If passed, Florida would be the first state to launch such a program, according to Corcoran, who said qualified people would be both teachers hired by school systems and law-enforcement officers working under sheriffs.

But Scott balked at the idea of armed teachers, saying “my focus is on bringing in law enforcement.”

His plan would require at least one school resource officer --- a police officer or sheriff’s deputy --- in each of the state’s 4,000 public schools, including charter schools. Scott, who wants to spend $500 million on his overall package, is recommending a ratio of one resource officer for every 1,000 students.

The governor and Republican leaders are also divided about another element likely to face pushback from the NRA. Scott is proposing a “violent threat restraining order” that would allow family members or law enforcement officials to get court orders to take guns away from people who have shown evidence of being a danger to themselves or others.

“No one with mental issues should have access to a gun. It’s common sense,” Scott said.

But House Rules & Policy Chairman Jose Oliva and his colleagues rejected such a plan.

“We took a long, hard look at this,” said Oliva, a Miami Lakes Republican slated to take over as House speaker this fall. “Whenever you are going to deprive someone of something, you have to do it under a condition that provides clear evidence that that is necessary. In the way that we’ve seen it, giving people outside of either the authority or the understanding of what is clear and present danger --- a family member, a neighbor, or someone like that --- to directly make that appeal, we think goes beyond.”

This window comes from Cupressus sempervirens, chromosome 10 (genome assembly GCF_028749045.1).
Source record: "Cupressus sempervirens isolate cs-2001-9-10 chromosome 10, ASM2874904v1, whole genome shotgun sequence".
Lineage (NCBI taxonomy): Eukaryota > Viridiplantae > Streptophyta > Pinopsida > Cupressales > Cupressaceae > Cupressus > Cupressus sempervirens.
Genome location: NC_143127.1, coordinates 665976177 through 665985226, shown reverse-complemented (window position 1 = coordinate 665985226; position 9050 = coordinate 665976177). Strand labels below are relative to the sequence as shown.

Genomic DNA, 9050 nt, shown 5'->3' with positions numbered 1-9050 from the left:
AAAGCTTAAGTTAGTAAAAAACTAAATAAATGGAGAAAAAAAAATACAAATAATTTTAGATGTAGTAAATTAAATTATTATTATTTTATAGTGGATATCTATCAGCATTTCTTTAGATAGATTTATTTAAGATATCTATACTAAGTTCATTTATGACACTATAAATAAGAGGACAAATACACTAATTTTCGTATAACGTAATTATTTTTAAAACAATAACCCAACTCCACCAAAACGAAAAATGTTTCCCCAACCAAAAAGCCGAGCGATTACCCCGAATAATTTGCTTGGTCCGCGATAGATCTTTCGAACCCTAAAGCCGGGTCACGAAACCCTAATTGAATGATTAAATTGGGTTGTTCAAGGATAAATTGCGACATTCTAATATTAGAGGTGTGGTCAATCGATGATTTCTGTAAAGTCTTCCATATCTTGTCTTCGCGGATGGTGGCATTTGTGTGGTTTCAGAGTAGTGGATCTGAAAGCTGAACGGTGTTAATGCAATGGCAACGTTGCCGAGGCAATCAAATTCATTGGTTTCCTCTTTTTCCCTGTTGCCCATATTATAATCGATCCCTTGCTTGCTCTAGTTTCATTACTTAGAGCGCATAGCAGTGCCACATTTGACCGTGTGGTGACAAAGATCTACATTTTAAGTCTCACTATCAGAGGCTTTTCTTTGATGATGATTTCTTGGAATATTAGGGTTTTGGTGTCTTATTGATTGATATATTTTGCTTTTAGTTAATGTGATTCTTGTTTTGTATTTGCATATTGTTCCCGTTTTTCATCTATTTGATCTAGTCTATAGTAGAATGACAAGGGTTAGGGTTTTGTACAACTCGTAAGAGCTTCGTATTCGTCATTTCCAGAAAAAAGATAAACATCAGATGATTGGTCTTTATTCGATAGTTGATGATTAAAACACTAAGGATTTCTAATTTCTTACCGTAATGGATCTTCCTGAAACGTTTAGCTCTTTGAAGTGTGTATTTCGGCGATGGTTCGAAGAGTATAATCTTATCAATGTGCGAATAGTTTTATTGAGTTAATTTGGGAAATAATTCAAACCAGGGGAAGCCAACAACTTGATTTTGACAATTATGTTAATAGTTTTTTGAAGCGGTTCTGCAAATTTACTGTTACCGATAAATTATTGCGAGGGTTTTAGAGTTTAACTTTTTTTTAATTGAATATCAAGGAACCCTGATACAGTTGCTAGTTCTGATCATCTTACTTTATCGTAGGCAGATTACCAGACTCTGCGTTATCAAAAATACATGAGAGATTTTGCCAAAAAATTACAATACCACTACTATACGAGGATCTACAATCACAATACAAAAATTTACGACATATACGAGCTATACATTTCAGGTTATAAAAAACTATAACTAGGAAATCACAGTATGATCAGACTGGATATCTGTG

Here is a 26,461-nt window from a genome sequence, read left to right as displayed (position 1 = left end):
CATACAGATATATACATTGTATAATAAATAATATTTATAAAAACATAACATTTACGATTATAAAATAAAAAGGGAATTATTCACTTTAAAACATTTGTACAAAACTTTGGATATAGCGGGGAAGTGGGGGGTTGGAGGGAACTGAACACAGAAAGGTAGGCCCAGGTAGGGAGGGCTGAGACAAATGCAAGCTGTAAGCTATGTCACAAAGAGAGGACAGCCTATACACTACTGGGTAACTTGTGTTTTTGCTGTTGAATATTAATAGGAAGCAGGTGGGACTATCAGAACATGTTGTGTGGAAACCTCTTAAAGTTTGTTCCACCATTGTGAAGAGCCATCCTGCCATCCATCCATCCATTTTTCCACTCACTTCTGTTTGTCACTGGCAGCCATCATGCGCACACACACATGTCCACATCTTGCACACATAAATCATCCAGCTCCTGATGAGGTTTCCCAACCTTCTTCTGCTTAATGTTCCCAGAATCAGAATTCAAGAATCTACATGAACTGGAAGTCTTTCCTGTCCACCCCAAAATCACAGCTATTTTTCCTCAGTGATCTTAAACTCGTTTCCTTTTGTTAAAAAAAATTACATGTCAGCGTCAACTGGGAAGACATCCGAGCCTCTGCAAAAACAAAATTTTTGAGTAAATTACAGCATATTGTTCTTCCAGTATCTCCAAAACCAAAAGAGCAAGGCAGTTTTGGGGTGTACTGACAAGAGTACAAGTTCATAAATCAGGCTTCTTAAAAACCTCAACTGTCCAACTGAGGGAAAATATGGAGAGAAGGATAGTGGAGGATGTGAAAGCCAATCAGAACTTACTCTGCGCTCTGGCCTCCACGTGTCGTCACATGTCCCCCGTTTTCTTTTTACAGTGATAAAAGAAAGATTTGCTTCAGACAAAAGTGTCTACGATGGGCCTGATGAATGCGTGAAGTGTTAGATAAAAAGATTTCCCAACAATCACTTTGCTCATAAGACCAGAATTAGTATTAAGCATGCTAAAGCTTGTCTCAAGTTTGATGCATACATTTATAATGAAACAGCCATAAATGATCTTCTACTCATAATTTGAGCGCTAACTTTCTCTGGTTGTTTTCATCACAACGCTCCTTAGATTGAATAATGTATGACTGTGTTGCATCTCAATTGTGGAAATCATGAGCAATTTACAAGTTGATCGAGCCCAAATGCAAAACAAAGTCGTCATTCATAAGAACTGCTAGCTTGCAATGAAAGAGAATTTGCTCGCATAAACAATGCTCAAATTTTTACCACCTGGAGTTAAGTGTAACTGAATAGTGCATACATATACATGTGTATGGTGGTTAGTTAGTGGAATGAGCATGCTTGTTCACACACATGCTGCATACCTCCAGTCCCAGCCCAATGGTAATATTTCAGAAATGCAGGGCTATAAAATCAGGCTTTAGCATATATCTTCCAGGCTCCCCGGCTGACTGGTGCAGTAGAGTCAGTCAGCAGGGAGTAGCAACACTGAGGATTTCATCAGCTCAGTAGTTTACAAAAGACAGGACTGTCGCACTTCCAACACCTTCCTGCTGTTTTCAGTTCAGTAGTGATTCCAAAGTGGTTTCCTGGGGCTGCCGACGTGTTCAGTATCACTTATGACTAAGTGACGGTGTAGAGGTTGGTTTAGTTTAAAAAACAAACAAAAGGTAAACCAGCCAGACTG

The Florida Education Association teachers’ union offered support for Scott’s proposal, while Democrats argued the measure fails to go far enough by not including a ban on “assault” rifles like the AR-15 used by the Parkland shooter.

FEA President Joanne McCall said Scott’s outline is “very close” to a recommendation from the union, while any discussion about “weapons designed for war” is something that can be addressed after “sensible gun policy” is enacted.

Senate Minority Leader Oscar Braynon noted that Democrats had already filed bills that would raise the age to purchase long guns and create the gun restraining order.

“We can beef up mental health screenings, raise the age for gun purchases, and dream up other stopgap measures, but the threat to our children and our citizens will continue until we finally take bold action to ban assault weapons designed for the battlefield from easy access in our communities. Without that, the voices of the students, and the will of the people, continue to be ignored,” Braynon, D-Miami Gardens, said in a statement.

But Scott rejected “a mass takeaway of Second Amendment rights.”

“That is not the answer. Keeping guns away from dangerous people, and people with mental illness, is what we need to do,” he said.

At Corcoran’s urging, Republican legislative leaders are also pushing creation of a commission, to be headed by the parent of one of slain students, and a special counsel to investigate how different agencies handled Cruz and identify any potential shortcomings in the law-enforcement and school systems.

Lawmakers are racing against the clock to pass a wide-ranging measure before the legislative session ends on March 9.

“Our job is to lead. Government has failed on multiple levels. It can never happen again. Our hope is that we will put together, jointly with the Senate, a proposal that will ensure it never happens again and we don’t fail our school students again,” Corcoran, R-Land O’ Lakes, told reporters.


News Service of Florida staff writer Jim Turner contributed to this story.